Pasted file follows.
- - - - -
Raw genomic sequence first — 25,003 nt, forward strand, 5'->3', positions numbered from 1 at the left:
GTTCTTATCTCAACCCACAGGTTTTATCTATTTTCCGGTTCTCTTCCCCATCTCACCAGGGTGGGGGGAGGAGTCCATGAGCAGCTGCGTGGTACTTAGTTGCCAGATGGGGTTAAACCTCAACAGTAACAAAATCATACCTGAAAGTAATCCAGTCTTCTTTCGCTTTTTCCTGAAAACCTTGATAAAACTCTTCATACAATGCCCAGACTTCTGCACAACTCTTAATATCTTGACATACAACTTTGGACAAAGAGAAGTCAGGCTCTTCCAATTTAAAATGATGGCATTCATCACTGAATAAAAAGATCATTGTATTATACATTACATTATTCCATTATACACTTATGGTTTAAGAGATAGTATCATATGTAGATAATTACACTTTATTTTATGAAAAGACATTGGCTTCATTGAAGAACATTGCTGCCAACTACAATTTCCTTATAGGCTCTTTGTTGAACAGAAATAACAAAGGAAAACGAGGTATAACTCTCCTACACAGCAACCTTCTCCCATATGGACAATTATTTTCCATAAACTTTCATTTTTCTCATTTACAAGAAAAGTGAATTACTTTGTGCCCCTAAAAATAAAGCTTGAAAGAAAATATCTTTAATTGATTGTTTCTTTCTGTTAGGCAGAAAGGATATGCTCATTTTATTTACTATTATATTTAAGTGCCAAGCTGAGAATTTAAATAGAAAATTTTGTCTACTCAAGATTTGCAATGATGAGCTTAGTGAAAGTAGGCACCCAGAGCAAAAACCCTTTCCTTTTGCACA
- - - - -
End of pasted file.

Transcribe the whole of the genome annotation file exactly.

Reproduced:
Raw genomic sequence first — 25,003 nt, forward strand, 5'->3', positions numbered from 1 at the left:
GTTCTTATCTCAACCCACAGGTTTTATCTATTTTCCGGTTCTCTTCCCCATCTCACCAGGGTGGGGGGAGGAGTCCATGAGCAGCTGCGTGGTACTTAGTTGCCAGATGGGGTTAAACCTCAACAGTAACAAAATCATACCTGAAAGTAATCCAGTCTTCTTTCGCTTTTTCCTGAAAACCTTGATAAAACTCTTCATACAATGCCCAGACTTCTGCACAACTCTTAATATCTTGACATACAACTTTGGACAAAGAGAAGTCAGGCTCTTCCAATTTAAAATGATGGCATTCATCACTGAATAAAAAGATCATTGTATTATACATTACATTATTCCATTATACACTTATGGTTTAAGAGATAGTATCATATGTAGATAATTACACTTTATTTTATGAAAAGACATTGGCTTCATTGAAGAACATTGCTGCCAACTACAATTTCCTTATAGGCTCTTTGTTGAACAGAAATAACAAAGGAAAACGAGGTATAACTCTCCTACACAGCAACCTTCTCCCATATGGACAATTATTTTCCATAAACTTTCATTTTTCTCATTTACAAGAAAAGTGAATTACTTTGTGCCCCTAAAAATAAAGCTTGAAAGAAAATATCTTTAATTGATTGTTTCTTTCTGTTAGGCAGAAAGGATATGCTCATTTTATTTACTATTATATTTAAGTGCCAAGCTGAGAATTTAAATAGAAAATTTTGTCTACTCAAGATTTGCAATGATGAGCTTAGTGAAAGTAGGCACCCAGAGCAAAAACCCTTTCCTTTTGCACA